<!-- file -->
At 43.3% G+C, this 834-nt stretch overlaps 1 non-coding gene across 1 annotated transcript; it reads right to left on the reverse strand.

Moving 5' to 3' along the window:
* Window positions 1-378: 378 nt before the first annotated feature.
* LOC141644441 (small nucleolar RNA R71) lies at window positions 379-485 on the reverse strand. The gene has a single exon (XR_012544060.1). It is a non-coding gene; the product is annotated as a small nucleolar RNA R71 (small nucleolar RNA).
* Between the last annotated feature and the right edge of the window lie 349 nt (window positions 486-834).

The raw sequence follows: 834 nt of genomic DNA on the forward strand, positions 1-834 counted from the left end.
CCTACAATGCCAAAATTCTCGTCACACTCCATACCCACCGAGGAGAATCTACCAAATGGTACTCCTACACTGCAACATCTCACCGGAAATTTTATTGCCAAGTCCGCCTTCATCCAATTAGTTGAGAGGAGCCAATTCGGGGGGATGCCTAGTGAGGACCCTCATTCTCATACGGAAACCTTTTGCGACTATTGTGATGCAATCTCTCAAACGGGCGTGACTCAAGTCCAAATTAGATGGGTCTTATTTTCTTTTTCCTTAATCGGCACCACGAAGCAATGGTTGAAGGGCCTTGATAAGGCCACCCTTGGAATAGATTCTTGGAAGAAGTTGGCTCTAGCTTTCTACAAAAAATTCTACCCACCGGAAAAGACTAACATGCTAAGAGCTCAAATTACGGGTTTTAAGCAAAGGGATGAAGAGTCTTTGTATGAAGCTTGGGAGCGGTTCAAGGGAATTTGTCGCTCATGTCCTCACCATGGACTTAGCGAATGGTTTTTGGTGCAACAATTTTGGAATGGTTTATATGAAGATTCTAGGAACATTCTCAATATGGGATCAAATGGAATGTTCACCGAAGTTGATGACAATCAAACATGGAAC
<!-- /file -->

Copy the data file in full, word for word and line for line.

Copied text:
At 43.3% G+C, this 834-nt stretch overlaps 1 non-coding gene across 1 annotated transcript; it reads right to left on the reverse strand.

Moving 5' to 3' along the window:
* Window positions 1-378: 378 nt before the first annotated feature.
* LOC141644441 (small nucleolar RNA R71) lies at window positions 379-485 on the reverse strand. The gene has a single exon (XR_012544060.1). It is a non-coding gene; the product is annotated as a small nucleolar RNA R71 (small nucleolar RNA).
* Between the last annotated feature and the right edge of the window lie 349 nt (window positions 486-834).

The raw sequence follows: 834 nt of genomic DNA on the forward strand, positions 1-834 counted from the left end.
CCTACAATGCCAAAATTCTCGTCACACTCCATACCCACCGAGGAGAATCTACCAAATGGTACTCCTACACTGCAACATCTCACCGGAAATTTTATTGCCAAGTCCGCCTTCATCCAATTAGTTGAGAGGAGCCAATTCGGGGGGATGCCTAGTGAGGACCCTCATTCTCATACGGAAACCTTTTGCGACTATTGTGATGCAATCTCTCAAACGGGCGTGACTCAAGTCCAAATTAGATGGGTCTTATTTTCTTTTTCCTTAATCGGCACCACGAAGCAATGGTTGAAGGGCCTTGATAAGGCCACCCTTGGAATAGATTCTTGGAAGAAGTTGGCTCTAGCTTTCTACAAAAAATTCTACCCACCGGAAAAGACTAACATGCTAAGAGCTCAAATTACGGGTTTTAAGCAAAGGGATGAAGAGTCTTTGTATGAAGCTTGGGAGCGGTTCAAGGGAATTTGTCGCTCATGTCCTCACCATGGACTTAGCGAATGGTTTTTGGTGCAACAATTTTGGAATGGTTTATATGAAGATTCTAGGAACATTCTCAATATGGGATCAAATGGAATGTTCACCGAAGTTGATGACAATCAAACATGGAAC